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Women in Film Crystals: Off with Stilettos, On with Mentors

Women in Film Crystals: Off with Stilettos, On with Mentors

The Women in Film Crystal Awards are like many other Hollywood awards shows–the folks who nab prizes are the ones who have enough studio backing to pay for some ads and a table, and everyone is there to sell something, whether it’s their own brand, future employment or legacy.

I enjoy the Crystals because they remind me of people I admire, and many of the women are willing to share war stories and let their hair down. Or, in this case, take their impossibly stiletto heels off. After host Debra Messing (whose russet pony-tail hairdo looked like it was about to take flight) removed her hideously high fashionista shoes, so did Emily Blunt. Reflecting the femme slant, WIF decorated the tables at the Hyatt Regency ballroom with pink roses.

The Crystal Award went to Universal co-chairman Donna Langley, who thanked Blunt for her charming intro, which included reading a letter from Meryl Streep praising Langley for keeping her humanity intact while swimming with the sharks. She also thanked “trail blazers” Dawn Steel and Sherry Lansing, “my magnanimous boss and mentor Ron Meyer,” and Judd Apatow for producing a hilarious anti-tribute video which made fun of her accent. (She’s the first British woman to run a studio.) That said, she admitted that barriers still exist on the business side. While I like Langley, the fact remains that the studio is on a bit of a losing streak.

Laura Dern presented the Lucy TV award (named after Lucille Ball) to Cougartown producer-star Courtney Cox (Friends cohort Jennifer Aniston attended in support). The crowd loved seeing Cox’s “Dancing in the Dark” Springsteen video. “I’ve never won an award before,” Cox said, thanking her manager Cynthia Pett.

Mentoring was a theme. Still stunning Eva Marie Saint (North by Northwest, On the Waterfront) accepted the Legacy award, thanking her mentor, Lillian Gish (Way Down East). “You have to have a strong spine but be vulnerable enough to play these roles,” Saint said.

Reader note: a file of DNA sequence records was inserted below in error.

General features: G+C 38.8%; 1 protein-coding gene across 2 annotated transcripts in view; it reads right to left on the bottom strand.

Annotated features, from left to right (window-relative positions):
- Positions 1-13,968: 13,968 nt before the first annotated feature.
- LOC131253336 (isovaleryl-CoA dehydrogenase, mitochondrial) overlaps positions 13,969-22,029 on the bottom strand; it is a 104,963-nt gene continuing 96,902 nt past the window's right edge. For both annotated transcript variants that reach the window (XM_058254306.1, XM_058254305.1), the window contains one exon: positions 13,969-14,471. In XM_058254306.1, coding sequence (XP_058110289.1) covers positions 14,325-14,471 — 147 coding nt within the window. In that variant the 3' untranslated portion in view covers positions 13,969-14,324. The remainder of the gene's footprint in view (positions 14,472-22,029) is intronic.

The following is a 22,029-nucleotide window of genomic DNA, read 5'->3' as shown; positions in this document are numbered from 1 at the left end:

As director Lisa Cholodenko (The Kids Are Alright) accepted the Dorothy Arzner Award, she said that she wants to continue Arzner’s subversive legacy in her work. Quoting HC, she said, making movies “takes a village.” Cholodenko asked the women in the crowd to mentor others, and thanked her early mentor, Beeban Kidron (Bridget Jones Diary). Rachel Griffiths presented the directing award to her Six Feet Under director: “Lisa was a standout.”

Rising Star Zoe Saldana’s entourage went on for miles, as did her thank you speech. “I’m from Queens,” she said. Nine years ago, she was chewing gum on her first red carpet. And also five minutes ago, she added. She thanked her partner of ten years, who puts her to bed and deals with her five personalities. When a horse stepped on her foot on the Avatar set, she wanted to keep going, but Cameron wouldn’t hear of it. “I don’t like to disappoint,”she said. She won’t settle for “exotic” roles. Instead, she was able to be a “big blue badass chick in a James Cameron movie.” And she will happily sign up to play the first pregnant superhero. Without stilettos, I hope.

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